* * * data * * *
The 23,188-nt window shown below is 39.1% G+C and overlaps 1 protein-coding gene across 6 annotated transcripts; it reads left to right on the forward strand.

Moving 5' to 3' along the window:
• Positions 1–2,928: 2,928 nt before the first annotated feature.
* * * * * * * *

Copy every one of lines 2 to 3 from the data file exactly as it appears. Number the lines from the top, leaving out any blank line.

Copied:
Moving 5' to 3' along the window:
• Positions 1–2,928: 2,928 nt before the first annotated feature.